During my first three months in the role, I spent most of my time visiting the different markets in the Asia Pacific and connecting with IS and business colleagues. I also visited customers and consumers to learn their perspectives around our company and products. Becoming intimate with the business operations across the markets is crucial to be able to contribute as a transformational business partner.

What have you learnt about your role so far?

My biggest lesson has been that despite the market differences within the Asia Pacific region, we all share similar business challenges. This allows us to look for IS solutions that can drive the business process and system harmonisation while reducing the total cost of ownership.

What are your big projects right now?

We are focused on integrating the legacy Cadbury and legacy Kraft Foods systems. In addition, we continue to support the business growth agenda by using industry-leading technologies for sales and marketing and enabling collaboration tools to connect our global talent. Virtual collaboration has allowed us to speed up our decision-making and execution as well as create an environment that helps our employees work effectively and efficiently.

Tell me more about your career journey.

I’ve worked across industries in consulting, financial services and FMCG during the last 16 years, always in information systems-related roles. At Kraft Foods, I’ve been given the opportunity to work in Latin America, North America, Europe and now the Asia Pacific. These experiences have shaped a business-oriented, multi-cultural background and have been a very enjoyable personal learning journey.

Along the way, what were some of the important lessons you have learnt?

One of our values at Kraft Foods is to act like an owner. My “customers” are the different markets; they are my real bosses. With this objective, it helps me and my team to pursue business opportunities where technology is an enabler to the market.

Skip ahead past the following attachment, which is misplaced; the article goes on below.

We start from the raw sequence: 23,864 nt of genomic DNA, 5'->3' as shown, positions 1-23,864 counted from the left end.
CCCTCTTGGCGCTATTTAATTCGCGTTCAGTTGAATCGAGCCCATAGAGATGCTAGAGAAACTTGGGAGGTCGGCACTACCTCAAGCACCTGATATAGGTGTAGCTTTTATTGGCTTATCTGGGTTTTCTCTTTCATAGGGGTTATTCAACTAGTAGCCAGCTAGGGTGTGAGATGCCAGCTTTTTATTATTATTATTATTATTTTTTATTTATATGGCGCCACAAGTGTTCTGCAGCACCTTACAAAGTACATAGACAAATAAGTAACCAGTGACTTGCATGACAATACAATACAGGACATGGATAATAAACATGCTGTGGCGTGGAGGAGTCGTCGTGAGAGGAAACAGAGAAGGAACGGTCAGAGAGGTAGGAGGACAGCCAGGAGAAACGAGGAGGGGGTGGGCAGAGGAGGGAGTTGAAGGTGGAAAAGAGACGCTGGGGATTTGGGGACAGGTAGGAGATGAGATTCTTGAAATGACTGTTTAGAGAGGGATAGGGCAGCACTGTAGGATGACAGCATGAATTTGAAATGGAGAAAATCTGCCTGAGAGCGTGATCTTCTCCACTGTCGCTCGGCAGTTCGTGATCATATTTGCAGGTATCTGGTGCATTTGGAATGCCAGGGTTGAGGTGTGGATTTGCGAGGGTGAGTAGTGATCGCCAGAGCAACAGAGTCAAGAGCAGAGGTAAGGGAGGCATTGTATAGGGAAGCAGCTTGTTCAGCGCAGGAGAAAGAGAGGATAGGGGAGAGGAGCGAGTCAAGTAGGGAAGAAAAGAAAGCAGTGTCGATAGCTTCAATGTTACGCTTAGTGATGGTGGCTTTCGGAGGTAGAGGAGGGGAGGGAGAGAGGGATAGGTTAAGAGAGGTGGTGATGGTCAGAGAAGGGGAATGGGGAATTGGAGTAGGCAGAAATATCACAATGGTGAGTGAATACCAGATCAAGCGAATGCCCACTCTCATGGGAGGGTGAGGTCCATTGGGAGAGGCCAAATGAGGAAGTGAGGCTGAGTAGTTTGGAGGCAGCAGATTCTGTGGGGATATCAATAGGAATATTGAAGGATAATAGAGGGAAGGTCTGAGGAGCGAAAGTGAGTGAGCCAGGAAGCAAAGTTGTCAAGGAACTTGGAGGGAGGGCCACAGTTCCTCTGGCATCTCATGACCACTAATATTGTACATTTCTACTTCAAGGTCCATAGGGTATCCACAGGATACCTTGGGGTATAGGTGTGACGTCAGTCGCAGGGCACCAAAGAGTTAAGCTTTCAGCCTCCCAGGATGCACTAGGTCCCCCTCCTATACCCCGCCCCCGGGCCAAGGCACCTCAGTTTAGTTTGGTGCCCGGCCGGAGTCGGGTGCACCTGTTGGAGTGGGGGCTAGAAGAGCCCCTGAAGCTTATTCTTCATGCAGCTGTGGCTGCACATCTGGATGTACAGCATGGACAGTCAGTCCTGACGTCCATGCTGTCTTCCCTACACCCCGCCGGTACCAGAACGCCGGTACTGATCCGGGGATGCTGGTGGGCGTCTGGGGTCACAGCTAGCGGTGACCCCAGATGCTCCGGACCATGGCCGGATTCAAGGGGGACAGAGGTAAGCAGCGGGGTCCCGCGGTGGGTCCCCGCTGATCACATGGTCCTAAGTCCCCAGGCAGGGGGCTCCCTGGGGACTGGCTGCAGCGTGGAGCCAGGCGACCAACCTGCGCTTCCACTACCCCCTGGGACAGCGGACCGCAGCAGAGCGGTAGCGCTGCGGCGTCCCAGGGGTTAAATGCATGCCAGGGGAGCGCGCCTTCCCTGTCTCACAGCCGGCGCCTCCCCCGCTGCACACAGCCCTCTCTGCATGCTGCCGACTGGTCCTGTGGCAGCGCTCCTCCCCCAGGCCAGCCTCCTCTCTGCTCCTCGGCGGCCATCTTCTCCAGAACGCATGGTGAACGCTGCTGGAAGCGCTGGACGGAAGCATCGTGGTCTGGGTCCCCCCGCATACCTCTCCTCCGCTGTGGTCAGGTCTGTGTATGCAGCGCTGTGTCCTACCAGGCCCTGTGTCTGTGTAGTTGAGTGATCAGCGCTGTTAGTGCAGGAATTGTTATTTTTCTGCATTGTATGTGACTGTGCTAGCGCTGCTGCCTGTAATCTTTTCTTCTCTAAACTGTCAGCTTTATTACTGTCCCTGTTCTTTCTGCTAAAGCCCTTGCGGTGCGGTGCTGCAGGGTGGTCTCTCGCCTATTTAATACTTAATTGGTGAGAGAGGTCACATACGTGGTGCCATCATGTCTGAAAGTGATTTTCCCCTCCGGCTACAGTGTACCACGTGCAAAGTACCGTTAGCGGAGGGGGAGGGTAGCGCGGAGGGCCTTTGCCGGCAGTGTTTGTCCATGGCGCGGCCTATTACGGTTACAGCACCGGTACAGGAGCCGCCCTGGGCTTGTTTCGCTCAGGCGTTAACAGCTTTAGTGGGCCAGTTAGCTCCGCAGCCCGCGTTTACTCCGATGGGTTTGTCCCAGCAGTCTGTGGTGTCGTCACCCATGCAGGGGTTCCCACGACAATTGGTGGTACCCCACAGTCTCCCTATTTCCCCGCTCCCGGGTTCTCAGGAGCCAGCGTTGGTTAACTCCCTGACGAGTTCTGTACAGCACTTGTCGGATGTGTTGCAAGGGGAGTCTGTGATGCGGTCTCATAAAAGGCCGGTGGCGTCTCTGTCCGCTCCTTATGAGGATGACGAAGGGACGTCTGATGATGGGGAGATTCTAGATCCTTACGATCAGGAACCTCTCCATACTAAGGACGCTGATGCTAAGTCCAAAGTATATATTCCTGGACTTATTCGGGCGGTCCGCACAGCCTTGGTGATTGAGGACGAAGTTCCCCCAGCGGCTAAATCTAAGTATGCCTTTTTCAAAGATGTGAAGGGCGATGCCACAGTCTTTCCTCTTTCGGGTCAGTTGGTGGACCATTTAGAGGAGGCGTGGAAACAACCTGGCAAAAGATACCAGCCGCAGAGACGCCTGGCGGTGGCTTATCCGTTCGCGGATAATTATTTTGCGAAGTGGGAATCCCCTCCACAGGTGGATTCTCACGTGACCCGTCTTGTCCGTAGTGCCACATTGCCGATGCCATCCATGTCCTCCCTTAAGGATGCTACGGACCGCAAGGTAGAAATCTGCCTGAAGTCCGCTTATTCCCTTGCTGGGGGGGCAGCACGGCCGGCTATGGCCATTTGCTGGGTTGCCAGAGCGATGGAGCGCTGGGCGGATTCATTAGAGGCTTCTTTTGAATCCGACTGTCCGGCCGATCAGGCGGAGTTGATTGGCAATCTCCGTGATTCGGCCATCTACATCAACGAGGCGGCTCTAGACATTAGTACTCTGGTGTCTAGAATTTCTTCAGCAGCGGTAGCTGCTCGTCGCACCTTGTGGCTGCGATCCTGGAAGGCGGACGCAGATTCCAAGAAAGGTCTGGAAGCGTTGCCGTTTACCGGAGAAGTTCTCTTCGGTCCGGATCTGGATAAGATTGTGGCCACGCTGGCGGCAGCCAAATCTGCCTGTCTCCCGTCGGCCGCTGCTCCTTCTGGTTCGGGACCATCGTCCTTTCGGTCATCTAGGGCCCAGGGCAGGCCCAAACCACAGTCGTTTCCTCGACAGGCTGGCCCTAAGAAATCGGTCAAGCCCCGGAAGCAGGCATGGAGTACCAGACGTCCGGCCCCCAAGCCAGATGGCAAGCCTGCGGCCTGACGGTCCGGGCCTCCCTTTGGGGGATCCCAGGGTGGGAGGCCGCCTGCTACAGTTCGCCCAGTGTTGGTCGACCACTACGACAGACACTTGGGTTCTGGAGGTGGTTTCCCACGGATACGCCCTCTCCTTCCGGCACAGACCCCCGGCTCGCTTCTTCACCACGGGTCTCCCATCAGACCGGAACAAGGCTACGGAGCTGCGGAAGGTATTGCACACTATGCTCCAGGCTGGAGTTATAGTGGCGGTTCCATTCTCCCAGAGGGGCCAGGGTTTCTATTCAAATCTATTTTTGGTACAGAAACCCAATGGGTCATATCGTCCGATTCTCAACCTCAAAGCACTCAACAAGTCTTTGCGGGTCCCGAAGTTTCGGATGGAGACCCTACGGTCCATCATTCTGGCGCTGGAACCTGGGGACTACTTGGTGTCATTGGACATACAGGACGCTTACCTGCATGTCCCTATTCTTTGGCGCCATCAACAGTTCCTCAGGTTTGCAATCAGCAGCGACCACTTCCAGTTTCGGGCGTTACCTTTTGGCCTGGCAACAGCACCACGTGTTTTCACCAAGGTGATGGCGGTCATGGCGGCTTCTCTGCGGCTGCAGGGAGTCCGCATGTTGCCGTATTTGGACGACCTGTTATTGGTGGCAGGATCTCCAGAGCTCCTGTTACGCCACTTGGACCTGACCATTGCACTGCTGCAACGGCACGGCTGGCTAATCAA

What qualities should an executive have in order to become a successful technology leader?

There are three key qualities that I consider critical to be a successful IS executive: business knowledge, organisational agility and leadership. IS executives need to become intimate with their business, industry and competitors to be able to drive deep transformation in their organisations. Secondly, they need to be able to navigate the organisation top-down, bottom-up and across functions to drive large complex initiatives. Last but not least, they must have the ability to lead above and beyond the boundaries of their function to be considered a business partner.

Can you describe your leadership style?

I would define myself as leader that enables individuals and the organisation to perform and develop to its maximum potential. It is important to me to create an environment where each individual is empowered to contribute their best, align them in support of a challenging outcome and get their commitment to support the collective success of the team. Then my work consists of coaching them, removing obstacles and supporting them so they succeed in their journey. Read more at MIS Asia To comment on this article, please email the editor. Follow CIO on